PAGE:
Figure 1: Marriages and marriage rate in the 2000-2013 period in Romania
Source: National Statistical Office of Romania
Figure 2: Average age at the first marriage in Romania (Eurostat data)
Source: National Statistical Office of Romania
Figure 3: Divorces and divorce rate in the 2000-2013 period in Romania
Source: National Statistical Office of Romania
Figure 4: Live births and total fertility rate in the 2000-2013 period in Romania
Source: National Statistical Office of Romania
Figure 5: Marriages by month in the 2000-2013 period in Romania
Source: National Statistical Office of Romania
Figure 6: Legal marital status - differences between the rural and urban area in Romania
Source: National Statistical Office of Romania

Main statistical findings

Legal marital status

According to the final results of the 2011 Population and Housing Census, over half of Romania’s resident population[1] aged 20 years and over consisted of married persons (61.1%), and one person out of five had never been married (21.5%). Widows and widowers accounted for 12.0% of the population aged 20 and over, and divorced persons for 5.4 %.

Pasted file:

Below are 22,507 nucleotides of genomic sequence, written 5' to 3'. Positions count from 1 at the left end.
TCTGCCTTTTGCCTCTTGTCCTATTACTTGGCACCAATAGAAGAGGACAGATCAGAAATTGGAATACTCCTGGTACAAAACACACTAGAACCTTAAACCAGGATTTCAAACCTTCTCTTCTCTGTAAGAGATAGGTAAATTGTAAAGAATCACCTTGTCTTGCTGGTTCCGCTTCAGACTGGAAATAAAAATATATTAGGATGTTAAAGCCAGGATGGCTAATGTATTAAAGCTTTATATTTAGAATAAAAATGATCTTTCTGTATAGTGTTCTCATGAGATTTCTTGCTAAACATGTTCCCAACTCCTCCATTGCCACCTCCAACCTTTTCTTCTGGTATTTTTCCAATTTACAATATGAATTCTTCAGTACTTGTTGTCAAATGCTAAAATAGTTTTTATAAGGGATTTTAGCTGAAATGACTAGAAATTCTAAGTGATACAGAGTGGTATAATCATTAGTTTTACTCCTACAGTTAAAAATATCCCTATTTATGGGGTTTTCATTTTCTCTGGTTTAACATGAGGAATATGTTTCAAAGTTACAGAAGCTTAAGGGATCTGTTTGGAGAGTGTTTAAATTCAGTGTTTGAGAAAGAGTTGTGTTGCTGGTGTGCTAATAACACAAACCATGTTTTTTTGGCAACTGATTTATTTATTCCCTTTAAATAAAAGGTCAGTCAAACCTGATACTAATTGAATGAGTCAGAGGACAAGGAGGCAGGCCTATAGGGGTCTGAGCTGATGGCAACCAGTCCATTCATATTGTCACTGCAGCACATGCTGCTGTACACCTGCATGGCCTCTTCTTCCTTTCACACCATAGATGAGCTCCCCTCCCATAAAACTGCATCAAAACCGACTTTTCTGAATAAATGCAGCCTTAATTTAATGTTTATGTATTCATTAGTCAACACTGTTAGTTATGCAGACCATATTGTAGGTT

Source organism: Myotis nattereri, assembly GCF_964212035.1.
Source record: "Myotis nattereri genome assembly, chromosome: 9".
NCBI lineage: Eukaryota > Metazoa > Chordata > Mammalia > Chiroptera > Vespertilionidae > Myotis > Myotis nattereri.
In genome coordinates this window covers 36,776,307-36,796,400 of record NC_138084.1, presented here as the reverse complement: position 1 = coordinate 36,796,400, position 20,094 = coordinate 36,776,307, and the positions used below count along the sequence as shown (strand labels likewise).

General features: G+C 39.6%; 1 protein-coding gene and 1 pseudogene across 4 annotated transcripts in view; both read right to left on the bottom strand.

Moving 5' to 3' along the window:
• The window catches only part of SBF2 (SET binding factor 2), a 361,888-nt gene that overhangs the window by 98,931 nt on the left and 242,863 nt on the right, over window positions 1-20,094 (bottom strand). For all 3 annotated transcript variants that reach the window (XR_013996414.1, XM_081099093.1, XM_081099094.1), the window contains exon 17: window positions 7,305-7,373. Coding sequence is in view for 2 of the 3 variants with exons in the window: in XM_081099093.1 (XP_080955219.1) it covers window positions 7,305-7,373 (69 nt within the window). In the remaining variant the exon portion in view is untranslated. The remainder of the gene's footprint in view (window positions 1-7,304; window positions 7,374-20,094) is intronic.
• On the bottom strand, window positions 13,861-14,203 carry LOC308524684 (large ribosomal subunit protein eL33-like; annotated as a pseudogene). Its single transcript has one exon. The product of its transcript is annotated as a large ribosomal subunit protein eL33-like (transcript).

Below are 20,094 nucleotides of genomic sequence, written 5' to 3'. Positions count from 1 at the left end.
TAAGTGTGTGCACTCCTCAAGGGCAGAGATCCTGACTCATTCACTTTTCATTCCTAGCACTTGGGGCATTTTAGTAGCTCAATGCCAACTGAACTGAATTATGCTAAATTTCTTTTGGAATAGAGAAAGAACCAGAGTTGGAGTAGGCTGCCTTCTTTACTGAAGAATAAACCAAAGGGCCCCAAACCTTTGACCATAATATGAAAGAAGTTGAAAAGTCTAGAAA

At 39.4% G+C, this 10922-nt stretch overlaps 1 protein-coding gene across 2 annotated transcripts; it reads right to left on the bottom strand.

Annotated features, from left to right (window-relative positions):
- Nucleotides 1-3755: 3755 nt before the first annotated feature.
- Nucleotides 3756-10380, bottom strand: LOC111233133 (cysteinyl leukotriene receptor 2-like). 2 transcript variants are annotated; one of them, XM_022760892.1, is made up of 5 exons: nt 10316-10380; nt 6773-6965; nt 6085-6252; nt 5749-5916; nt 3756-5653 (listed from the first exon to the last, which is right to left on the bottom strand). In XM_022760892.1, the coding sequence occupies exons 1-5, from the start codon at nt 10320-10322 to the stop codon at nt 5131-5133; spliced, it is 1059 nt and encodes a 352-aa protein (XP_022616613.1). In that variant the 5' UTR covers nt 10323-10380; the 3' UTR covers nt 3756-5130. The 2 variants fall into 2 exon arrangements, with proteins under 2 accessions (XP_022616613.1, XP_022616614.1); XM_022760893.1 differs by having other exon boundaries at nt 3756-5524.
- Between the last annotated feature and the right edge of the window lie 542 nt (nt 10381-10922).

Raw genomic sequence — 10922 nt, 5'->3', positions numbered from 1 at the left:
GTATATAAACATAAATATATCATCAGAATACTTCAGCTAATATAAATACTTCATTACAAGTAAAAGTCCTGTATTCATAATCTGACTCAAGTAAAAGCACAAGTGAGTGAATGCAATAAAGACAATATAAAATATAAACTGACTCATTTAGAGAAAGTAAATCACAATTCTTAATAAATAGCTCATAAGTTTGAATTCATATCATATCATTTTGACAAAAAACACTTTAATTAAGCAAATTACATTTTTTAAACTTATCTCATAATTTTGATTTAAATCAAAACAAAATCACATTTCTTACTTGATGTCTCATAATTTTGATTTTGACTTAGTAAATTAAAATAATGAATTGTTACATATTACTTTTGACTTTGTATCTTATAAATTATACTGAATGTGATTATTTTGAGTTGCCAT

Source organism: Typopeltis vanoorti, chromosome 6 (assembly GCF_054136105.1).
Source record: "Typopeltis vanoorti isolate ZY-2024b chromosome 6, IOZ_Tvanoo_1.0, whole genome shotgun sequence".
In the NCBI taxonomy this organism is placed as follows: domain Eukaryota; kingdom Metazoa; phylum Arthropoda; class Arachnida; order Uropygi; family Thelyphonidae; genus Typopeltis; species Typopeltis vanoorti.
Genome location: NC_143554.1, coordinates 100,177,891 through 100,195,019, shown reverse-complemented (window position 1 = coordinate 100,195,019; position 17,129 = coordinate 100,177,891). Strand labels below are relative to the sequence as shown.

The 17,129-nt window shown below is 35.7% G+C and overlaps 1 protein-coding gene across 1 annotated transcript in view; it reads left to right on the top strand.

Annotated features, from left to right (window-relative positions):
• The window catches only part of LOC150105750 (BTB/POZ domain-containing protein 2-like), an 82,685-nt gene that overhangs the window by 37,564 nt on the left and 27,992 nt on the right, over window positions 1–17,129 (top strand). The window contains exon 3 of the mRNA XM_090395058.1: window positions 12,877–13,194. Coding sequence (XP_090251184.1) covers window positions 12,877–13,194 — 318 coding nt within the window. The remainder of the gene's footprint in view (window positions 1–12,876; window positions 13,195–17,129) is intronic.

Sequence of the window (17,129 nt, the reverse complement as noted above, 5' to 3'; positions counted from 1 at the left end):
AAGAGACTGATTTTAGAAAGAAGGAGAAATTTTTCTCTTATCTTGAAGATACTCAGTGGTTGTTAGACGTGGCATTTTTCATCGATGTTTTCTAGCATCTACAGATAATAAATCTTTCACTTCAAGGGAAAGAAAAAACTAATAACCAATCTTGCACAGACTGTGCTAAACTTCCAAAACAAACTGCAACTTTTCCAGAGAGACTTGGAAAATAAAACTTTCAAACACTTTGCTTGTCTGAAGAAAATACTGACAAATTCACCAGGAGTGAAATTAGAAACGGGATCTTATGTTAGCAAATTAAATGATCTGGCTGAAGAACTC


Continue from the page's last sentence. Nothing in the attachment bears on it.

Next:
716.4 thousand persons, accounting for 4.5 % of the population aged 20 and over, declared that they were living in a consensual union. Approximately three quarters of them had never been legally married, and 17.3 % were divorced persons at the reference time of the census.

Marriage rate

107 507 marriages were recorded in Romania in 2013; the downward trend that had started in 2007 continued. After a slight decline in the 2000-2002 period, the number of marriages in Romania experienced an upward trend until 2007, when marriages in Romania reached a maximum level due to the implementation of legislation that granted financial support to couples who married for the first time (Law No 396/2006).

The evolution of the marriage rate followed that of the absolute number of marriages, ranging from a minimum of 5.2 marriages per 1 000 inhabitants in 2011 to a maximum of 9.1 ‰ in 2007.